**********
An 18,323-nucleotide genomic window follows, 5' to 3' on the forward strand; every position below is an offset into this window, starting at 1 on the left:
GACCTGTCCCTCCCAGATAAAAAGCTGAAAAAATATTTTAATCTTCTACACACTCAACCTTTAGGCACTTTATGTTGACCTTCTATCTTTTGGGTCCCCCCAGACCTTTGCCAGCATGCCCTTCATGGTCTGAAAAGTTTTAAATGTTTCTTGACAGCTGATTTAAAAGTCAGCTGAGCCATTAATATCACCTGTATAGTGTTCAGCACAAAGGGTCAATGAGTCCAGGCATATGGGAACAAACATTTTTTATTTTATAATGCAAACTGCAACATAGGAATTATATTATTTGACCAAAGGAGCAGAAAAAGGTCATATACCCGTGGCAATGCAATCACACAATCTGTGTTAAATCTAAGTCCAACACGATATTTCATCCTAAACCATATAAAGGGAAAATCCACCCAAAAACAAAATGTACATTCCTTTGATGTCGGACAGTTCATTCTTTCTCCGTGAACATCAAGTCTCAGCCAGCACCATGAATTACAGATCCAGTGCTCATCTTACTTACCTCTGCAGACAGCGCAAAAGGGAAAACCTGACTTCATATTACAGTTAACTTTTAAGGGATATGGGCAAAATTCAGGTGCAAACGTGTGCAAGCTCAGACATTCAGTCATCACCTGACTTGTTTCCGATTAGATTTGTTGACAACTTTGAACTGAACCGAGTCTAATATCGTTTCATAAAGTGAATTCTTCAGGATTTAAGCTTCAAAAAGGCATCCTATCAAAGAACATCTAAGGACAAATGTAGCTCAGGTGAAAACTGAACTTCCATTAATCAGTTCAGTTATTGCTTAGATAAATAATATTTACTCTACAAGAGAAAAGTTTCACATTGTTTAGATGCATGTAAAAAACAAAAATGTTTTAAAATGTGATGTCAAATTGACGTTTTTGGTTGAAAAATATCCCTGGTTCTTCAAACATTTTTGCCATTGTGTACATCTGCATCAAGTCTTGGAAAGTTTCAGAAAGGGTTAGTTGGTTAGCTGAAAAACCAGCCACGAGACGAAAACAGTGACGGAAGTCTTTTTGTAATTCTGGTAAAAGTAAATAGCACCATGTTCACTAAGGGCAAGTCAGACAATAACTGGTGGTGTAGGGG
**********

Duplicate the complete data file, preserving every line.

An 18,323-nucleotide genomic window follows, 5' to 3' on the forward strand; every position below is an offset into this window, starting at 1 on the left:
GACCTGTCCCTCCCAGATAAAAAGCTGAAAAAATATTTTAATCTTCTACACACTCAACCTTTAGGCACTTTATGTTGACCTTCTATCTTTTGGGTCCCCCCAGACCTTTGCCAGCATGCCCTTCATGGTCTGAAAAGTTTTAAATGTTTCTTGACAGCTGATTTAAAAGTCAGCTGAGCCATTAATATCACCTGTATAGTGTTCAGCACAAAGGGTCAATGAGTCCAGGCATATGGGAACAAACATTTTTTATTTTATAATGCAAACTGCAACATAGGAATTATATTATTTGACCAAAGGAGCAGAAAAAGGTCATATACCCGTGGCAATGCAATCACACAATCTGTGTTAAATCTAAGTCCAACACGATATTTCATCCTAAACCATATAAAGGGAAAATCCACCCAAAAACAAAATGTACATTCCTTTGATGTCGGACAGTTCATTCTTTCTCCGTGAACATCAAGTCTCAGCCAGCACCATGAATTACAGATCCAGTGCTCATCTTACTTACCTCTGCAGACAGCGCAAAAGGGAAAACCTGACTTCATATTACAGTTAACTTTTAAGGGATATGGGCAAAATTCAGGTGCAAACGTGTGCAAGCTCAGACATTCAGTCATCACCTGACTTGTTTCCGATTAGATTTGTTGACAACTTTGAACTGAACCGAGTCTAATATCGTTTCATAAAGTGAATTCTTCAGGATTTAAGCTTCAAAAAGGCATCCTATCAAAGAACATCTAAGGACAAATGTAGCTCAGGTGAAAACTGAACTTCCATTAATCAGTTCAGTTATTGCTTAGATAAATAATATTTACTCTACAAGAGAAAAGTTTCACATTGTTTAGATGCATGTAAAAAACAAAAATGTTTTAAAATGTGATGTCAAATTGACGTTTTTGGTTGAAAAATATCCCTGGTTCTTCAAACATTTTTGCCATTGTGTACATCTGCATCAAGTCTTGGAAAGTTTCAGAAAGGGTTAGTTGGTTAGCTGAAAAACCAGCCACGAGACGAAAACAGTGACGGAAGTCTTTTTGTAATTCTGGTAAAAGTAAATAGCACCATGTTCACTAAGGGCAAGTCAGACAATAACTGGTGGTGTAGGGG